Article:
Before the beginning of a cycle of operation, binary or flip-flop (FF) 502 at upper left of FIG. 5 and all the other FF are in the reset (R) state. At a time T1 as illustrated in FIG. 6, a manual-start momentary-contact switch 500 is pushed by an operator to initiate a pulse illustrated as pulse 600 of FIG. 6a on a conductor A coupled to the set (S) input of FF 502. It should be noted that the signals illustrated in FIG. 6a-n appear on conductors of FIG. 5 carrying the same letter designation, but the red, green and blue-representative video signals appearing on conductors R, G and B, respectively of FIG. 5 are not shown in FIG. 6 since these signals are dependent upon the video content, are well-known and are not useful in explaining the system cycle operation. At time T0, FF 502 is set and its Q output goes high. The Q output transition is applied to the forward (FWD) input of a position drive motor 306 to start the motor running. Motor 306 is mechanically coupled to a tachometer 526, to position sensors 506, 536, 538 and 540 and to red, green and blue imagers 570-574, as described previously and as illustrated by dotted connecting lines representing mechanical connections.
As mentioned in conjunction with FIG. 2, the individual image sensors produce signal as a result of integration as a function of time of the light falling upon their photosensitive surface. Consequently, if the rate of readout is irregular, the integration times will vary irregularly and as a result the video signal produced at any particular position of the image sensor along the image will vary. This will result in a pattern of vertical brightness variations in the displayed image. Such brightness variations are not acceptable. In order to cause the readout of the image sensors to occur at a regular rate, the vertical translation rate of the image sensor is controlled. The control is accomplished by a phase-lock loop (PLL) coupled to the position drive or motor. As motor 306 runs in response to setting of FF 502 it drives the imager assembly downward from an extreme upper position, and tachometer 526 produces pulses which are coupled to an input of a phase detector 522 for comparison with pulses divided by a counter 520 from a master oscillator 518. Phase detector 522 produces a pulsatory output signal which is applied to the input of a low-pass filter 524 for producing a direct control voltage which is applied to a control input of motor 306 in a degenerative manner so as to form a phase-lock loop by which the tachometer pulses are maintained in synchronism with the divided oscillator pulses so as to maintain a constant motor drive speed.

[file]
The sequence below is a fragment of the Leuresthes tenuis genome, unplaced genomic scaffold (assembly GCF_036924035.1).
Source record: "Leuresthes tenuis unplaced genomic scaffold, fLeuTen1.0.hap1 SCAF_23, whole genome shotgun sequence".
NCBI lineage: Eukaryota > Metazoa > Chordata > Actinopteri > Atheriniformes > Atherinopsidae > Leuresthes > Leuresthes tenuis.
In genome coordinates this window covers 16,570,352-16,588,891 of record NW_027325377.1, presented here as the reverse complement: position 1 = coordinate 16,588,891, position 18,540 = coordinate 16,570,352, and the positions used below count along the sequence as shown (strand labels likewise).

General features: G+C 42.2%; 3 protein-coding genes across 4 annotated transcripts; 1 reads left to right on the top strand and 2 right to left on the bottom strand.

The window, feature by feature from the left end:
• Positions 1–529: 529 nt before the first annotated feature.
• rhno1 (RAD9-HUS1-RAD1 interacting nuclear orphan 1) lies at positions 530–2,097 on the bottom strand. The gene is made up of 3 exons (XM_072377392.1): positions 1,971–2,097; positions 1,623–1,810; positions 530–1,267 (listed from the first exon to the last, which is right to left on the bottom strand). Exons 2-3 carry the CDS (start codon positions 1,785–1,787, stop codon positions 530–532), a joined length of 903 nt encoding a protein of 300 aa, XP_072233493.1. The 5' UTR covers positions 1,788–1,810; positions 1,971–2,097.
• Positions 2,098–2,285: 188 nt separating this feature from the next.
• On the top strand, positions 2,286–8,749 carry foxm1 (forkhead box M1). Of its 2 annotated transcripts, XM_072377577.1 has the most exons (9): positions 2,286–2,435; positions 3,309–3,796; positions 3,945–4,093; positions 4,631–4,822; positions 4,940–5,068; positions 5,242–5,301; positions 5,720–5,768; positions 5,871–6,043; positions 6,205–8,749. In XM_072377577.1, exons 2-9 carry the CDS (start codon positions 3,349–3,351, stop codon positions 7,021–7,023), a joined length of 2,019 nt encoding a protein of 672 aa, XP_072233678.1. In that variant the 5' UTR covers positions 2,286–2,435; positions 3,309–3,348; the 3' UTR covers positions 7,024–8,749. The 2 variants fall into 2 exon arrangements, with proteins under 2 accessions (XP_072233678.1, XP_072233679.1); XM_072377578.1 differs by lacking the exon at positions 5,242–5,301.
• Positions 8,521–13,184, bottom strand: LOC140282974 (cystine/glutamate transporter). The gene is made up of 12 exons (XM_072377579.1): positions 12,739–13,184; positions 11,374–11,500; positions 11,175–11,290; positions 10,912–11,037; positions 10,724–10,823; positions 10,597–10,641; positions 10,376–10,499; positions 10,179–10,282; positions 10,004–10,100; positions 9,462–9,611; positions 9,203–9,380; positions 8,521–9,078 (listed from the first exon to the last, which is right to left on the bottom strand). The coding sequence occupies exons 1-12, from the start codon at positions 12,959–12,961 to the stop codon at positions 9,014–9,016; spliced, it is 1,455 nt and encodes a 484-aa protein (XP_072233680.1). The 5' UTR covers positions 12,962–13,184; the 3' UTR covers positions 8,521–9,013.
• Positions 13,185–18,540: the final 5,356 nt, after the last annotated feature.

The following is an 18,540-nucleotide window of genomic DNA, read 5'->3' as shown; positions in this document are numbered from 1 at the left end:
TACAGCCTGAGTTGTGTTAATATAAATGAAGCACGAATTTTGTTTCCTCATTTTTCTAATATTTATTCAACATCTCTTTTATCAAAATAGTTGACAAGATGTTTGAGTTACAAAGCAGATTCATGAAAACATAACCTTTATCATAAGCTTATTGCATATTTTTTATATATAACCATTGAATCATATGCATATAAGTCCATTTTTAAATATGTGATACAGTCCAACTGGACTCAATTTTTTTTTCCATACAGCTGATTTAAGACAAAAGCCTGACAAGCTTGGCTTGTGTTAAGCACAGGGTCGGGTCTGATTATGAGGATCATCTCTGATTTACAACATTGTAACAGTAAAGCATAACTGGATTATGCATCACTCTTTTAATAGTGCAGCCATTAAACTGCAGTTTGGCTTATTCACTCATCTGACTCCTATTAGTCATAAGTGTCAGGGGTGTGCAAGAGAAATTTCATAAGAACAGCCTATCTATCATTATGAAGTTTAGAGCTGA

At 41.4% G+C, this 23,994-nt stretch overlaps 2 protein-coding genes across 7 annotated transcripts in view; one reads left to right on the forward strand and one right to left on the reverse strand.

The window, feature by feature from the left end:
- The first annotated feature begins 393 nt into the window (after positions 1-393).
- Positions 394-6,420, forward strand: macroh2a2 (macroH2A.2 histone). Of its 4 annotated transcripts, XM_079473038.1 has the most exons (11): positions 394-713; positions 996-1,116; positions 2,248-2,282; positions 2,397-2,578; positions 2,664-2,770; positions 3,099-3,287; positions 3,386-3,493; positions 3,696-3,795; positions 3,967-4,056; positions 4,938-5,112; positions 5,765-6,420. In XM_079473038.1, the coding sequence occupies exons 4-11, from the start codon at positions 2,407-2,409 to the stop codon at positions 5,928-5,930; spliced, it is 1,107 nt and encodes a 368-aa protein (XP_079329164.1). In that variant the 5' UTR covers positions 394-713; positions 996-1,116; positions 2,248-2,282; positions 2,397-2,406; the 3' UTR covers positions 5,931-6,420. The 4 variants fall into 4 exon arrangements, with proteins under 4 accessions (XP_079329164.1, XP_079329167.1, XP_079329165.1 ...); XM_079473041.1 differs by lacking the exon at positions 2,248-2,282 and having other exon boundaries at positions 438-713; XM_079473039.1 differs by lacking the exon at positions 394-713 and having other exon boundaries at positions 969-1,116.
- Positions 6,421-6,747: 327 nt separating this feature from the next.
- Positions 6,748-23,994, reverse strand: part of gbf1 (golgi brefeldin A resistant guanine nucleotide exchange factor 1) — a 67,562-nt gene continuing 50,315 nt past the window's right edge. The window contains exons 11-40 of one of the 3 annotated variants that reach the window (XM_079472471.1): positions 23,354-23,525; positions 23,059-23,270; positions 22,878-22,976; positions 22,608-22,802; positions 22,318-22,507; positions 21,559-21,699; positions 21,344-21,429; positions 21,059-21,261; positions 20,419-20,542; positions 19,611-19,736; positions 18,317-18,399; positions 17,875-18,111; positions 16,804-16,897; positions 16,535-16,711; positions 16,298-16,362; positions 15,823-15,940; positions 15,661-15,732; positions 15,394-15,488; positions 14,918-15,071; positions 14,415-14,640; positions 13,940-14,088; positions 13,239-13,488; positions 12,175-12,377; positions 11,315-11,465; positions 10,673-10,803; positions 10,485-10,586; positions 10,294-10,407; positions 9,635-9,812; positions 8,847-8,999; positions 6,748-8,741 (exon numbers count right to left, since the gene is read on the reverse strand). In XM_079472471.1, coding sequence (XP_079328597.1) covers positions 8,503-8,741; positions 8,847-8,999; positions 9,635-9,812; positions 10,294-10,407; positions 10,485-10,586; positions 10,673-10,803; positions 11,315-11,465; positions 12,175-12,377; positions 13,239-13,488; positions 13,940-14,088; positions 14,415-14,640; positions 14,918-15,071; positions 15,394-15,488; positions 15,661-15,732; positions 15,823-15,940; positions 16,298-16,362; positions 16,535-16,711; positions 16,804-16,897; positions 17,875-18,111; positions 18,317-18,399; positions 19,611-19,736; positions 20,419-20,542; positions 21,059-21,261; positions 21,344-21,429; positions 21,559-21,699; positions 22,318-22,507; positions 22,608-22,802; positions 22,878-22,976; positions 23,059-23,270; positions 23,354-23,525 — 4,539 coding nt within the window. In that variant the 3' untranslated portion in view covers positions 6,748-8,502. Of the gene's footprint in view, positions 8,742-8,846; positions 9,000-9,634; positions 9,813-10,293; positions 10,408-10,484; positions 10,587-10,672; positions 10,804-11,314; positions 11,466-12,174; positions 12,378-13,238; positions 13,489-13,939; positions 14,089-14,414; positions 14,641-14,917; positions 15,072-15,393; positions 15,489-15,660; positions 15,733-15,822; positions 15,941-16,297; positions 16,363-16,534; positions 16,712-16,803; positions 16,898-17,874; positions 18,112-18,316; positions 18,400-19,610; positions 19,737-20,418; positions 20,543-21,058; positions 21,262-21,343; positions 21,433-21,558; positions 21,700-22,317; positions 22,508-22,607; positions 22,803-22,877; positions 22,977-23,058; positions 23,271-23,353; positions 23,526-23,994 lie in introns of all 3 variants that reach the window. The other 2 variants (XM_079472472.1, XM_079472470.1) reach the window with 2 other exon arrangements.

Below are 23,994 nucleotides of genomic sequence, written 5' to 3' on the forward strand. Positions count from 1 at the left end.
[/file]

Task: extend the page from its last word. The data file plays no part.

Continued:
A finite time is required for the motor to come up to full speed and for the PLL to stabilize. A start-down position sensor 506 which may be a simple microswitch or light-source/photosensor combination is mechanically coupled to the structure so as to be triggered at a time T1 after the system has stabilized at full running speed. Sensor 506 produces on conductors C a pulse illustrated as 602 in FIG. 6c to start the first reading of the imagers. Pulse 602 is coupled by an OR gate (OR) 510 to the R input of Ff 508, thereby guaranteeing that FF 508 is in the reset stage. Pulse 602 is also applied by way of OR 512 to the S input of FF 514. The Q output of FF 514 goes high, enabling AND 516. AND 516 allows pulses derived from tachometer 526 by way of a divider 528 to be coupled to CCD imager clock drive circuits 532 for controlling the generation in synchronism with the motor drive of clock pulses (not shown) and of transfer pulses φx illustrated as 604 in FIG. 6d. A divider 530 coupled to the output of AND 516 begins to count pulses produced by AND 516, and counts towards 525, corresponding to the number of horizontal lines in a frame. The full count of counter 530 may be other than 525. Where it is desired to store only sufficient video to fit into the interstice between successive television horizontal blanking intervals, the count may be 488, and for a PAL system may be 588.